Ideas For Dealing With All That Candy

Between school and church activities, parties and trick-or-treating, we always get way too much candy in October. I’m sure it’s no different at your house. The question is: what on earth do you do with all that candy?!

Don’t you worry, I’ve searched out the cleverest ideas to help you deal with the sugar overload.

Secret #1: Try a communal candy bowl.

It wouldn’t be Halloween without a little indulgence in the treat department, would it? So, when the kids get home from trick-or-treating, have them pour the contents of their bags into one communal candy bowl. Immediately, this helps with any competition about who got more. It also means parents can siphon off a lot of the candy without anyone noticing.

Bonus: If you run out of candy for late night trick-or-treaters, you can use the candy in the communal bowl.

Secret #2: Space it out.

You probably have your own ideas regarding how many pieces of candy you’ll let your kids have and when. Perhaps you’ll let them enjoy a few pieces that night and then a few pieces for the next few days as a little treat. After that, it magically seems to disappear.

If you don’t want to throw it away or donate the candy (see secret #3), save it to use as favors for birthday gift bags, or to fill a pinata. For longer term storage, freeze the chocolate candy.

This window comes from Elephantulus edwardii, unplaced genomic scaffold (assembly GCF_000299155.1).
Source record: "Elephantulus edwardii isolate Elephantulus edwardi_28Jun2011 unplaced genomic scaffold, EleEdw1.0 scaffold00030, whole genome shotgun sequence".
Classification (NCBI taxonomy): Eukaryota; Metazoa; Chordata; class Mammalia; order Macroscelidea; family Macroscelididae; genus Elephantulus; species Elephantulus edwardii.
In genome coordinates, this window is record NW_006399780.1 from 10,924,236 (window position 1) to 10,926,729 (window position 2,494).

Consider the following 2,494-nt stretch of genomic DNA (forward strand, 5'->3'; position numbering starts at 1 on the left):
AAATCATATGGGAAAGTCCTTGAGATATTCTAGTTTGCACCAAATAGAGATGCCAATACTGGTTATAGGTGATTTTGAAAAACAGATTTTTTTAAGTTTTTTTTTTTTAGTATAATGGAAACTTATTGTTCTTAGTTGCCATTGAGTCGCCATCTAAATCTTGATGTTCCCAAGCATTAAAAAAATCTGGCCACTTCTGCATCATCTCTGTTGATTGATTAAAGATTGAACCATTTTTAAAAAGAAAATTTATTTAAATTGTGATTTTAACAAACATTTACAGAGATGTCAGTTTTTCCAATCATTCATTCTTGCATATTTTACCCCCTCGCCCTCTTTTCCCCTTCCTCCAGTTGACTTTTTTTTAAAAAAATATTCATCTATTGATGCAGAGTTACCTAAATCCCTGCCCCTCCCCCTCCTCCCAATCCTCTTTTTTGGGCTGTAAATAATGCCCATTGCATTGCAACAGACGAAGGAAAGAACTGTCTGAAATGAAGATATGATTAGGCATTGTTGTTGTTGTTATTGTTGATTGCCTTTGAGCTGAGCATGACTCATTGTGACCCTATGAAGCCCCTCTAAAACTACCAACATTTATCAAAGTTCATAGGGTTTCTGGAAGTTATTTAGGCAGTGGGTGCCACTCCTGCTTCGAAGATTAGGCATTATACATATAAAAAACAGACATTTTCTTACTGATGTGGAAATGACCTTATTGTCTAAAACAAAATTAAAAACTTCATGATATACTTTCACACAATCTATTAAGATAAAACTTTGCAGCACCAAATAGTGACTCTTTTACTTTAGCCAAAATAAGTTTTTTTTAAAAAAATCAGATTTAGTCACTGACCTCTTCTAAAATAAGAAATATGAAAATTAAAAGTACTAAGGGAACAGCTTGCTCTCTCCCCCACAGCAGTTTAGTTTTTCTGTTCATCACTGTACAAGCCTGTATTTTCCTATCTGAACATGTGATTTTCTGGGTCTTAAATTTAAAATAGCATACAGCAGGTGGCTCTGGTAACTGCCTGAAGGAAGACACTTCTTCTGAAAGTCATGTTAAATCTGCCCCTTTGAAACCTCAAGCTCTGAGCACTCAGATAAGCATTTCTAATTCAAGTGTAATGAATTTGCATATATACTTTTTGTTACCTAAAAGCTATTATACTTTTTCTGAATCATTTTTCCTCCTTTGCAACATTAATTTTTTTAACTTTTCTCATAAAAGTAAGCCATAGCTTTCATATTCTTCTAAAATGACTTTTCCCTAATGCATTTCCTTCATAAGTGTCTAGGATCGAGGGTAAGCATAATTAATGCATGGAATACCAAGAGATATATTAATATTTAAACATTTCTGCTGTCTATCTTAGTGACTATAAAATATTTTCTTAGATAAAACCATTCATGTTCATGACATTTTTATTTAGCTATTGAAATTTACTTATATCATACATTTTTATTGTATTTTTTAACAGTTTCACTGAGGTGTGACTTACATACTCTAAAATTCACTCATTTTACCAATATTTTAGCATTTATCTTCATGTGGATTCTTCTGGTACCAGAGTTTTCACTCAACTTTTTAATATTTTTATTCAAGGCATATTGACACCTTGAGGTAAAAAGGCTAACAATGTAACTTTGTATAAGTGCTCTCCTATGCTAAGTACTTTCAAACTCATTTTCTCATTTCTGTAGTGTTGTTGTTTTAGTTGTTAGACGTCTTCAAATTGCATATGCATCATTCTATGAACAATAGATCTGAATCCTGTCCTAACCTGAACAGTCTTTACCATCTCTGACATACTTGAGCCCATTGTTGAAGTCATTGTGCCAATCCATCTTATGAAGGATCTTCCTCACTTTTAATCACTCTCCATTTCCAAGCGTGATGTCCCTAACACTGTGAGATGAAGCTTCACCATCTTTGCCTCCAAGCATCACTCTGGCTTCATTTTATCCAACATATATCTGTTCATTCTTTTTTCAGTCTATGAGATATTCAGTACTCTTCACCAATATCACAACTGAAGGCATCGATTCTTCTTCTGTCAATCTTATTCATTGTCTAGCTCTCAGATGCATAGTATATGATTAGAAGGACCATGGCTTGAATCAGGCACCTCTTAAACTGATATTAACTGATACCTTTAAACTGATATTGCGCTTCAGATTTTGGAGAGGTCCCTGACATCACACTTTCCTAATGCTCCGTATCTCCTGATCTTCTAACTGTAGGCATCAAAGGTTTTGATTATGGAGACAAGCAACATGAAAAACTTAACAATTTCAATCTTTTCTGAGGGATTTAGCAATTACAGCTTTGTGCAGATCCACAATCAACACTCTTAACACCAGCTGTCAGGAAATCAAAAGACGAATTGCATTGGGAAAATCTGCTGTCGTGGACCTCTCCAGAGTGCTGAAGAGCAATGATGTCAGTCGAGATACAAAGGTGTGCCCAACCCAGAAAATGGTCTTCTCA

Secret #3: Donate it to grownups. In theory, they’ll be more responsible about watching for cavities.

There are plenty of places to donated excess candy. One favorite option is sending it to the troops overseas who are feeling homesick for familiar tastes and smells. Some dentists do a candy buy back and the treats go straight to the troops. If your dentist doesn’t do this, or if you’d rather do it yourself (or organize a few friends), Operation Gratitude is a good place to start.

Secret #4: Trade it in for an upgrade.

Some families do their own candy buy-backs, letting their kids turn in a certain amount of candy to earn something more tempting, like a date with Mom or Dad, or a new coloring book. From there you can donate the bought-back candy, or even send the extra goodies to work with Mom or Dad as a refill for the candy bowl in the employee break room.

Secret #5: Transform it into ingredients.

There are dozens (hundreds of dozens!) of recipes floating around on the interwebs for using chopped Halloween candy in cookies, caramel popcorn, cakes, pies, homemade ice creams, and milkshakes. There are recipes for melting candy in coffee, even recipes for dissolving candy in vodka to create your own flavored liquor.

You could use the candy for an ice cream sundae bar at the next slumber party you host, or use the Reese’s pieces, m&m’s, and Skittles to create your own trail mix.

Secret #6: Craft it into crafts.